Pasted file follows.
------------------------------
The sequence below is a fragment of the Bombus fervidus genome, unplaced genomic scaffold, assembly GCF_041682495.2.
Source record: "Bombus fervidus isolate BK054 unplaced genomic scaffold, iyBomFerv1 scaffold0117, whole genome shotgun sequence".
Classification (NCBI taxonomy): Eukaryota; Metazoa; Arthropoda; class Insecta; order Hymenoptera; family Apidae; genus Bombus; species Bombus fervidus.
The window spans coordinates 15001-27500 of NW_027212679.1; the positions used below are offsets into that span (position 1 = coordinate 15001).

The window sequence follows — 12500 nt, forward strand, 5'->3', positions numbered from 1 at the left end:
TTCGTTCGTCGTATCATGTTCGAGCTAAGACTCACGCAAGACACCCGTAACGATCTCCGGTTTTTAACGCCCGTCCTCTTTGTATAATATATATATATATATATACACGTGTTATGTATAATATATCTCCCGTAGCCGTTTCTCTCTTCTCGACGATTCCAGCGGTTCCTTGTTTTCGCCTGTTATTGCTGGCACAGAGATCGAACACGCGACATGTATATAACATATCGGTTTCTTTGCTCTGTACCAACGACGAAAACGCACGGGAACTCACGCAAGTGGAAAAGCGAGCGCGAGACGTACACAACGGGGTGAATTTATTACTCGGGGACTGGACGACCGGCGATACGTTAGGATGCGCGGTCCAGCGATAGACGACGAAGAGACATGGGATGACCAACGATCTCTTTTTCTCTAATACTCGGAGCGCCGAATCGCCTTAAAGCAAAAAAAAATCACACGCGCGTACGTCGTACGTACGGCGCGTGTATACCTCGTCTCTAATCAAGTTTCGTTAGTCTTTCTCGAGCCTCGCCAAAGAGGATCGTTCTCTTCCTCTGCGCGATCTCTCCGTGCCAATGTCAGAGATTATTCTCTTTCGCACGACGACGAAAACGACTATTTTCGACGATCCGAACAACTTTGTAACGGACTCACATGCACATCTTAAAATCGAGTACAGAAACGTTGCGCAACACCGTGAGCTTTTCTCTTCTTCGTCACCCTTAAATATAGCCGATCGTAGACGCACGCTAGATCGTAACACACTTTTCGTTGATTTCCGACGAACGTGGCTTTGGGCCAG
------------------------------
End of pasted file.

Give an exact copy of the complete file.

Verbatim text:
The sequence below is a fragment of the Bombus fervidus genome, unplaced genomic scaffold, assembly GCF_041682495.2.
Source record: "Bombus fervidus isolate BK054 unplaced genomic scaffold, iyBomFerv1 scaffold0117, whole genome shotgun sequence".
Classification (NCBI taxonomy): Eukaryota; Metazoa; Arthropoda; class Insecta; order Hymenoptera; family Apidae; genus Bombus; species Bombus fervidus.
The window spans coordinates 15001-27500 of NW_027212679.1; the positions used below are offsets into that span (position 1 = coordinate 15001).

The window sequence follows — 12500 nt, forward strand, 5'->3', positions numbered from 1 at the left end:
TTCGTTCGTCGTATCATGTTCGAGCTAAGACTCACGCAAGACACCCGTAACGATCTCCGGTTTTTAACGCCCGTCCTCTTTGTATAATATATATATATATATATACACGTGTTATGTATAATATATCTCCCGTAGCCGTTTCTCTCTTCTCGACGATTCCAGCGGTTCCTTGTTTTCGCCTGTTATTGCTGGCACAGAGATCGAACACGCGACATGTATATAACATATCGGTTTCTTTGCTCTGTACCAACGACGAAAACGCACGGGAACTCACGCAAGTGGAAAAGCGAGCGCGAGACGTACACAACGGGGTGAATTTATTACTCGGGGACTGGACGACCGGCGATACGTTAGGATGCGCGGTCCAGCGATAGACGACGAAGAGACATGGGATGACCAACGATCTCTTTTTCTCTAATACTCGGAGCGCCGAATCGCCTTAAAGCAAAAAAAAATCACACGCGCGTACGTCGTACGTACGGCGCGTGTATACCTCGTCTCTAATCAAGTTTCGTTAGTCTTTCTCGAGCCTCGCCAAAGAGGATCGTTCTCTTCCTCTGCGCGATCTCTCCGTGCCAATGTCAGAGATTATTCTCTTTCGCACGACGACGAAAACGACTATTTTCGACGATCCGAACAACTTTGTAACGGACTCACATGCACATCTTAAAATCGAGTACAGAAACGTTGCGCAACACCGTGAGCTTTTCTCTTCTTCGTCACCCTTAAATATAGCCGATCGTAGACGCACGCTAGATCGTAACACACTTTTCGTTGATTTCCGACGAACGTGGCTTTGGGCCAG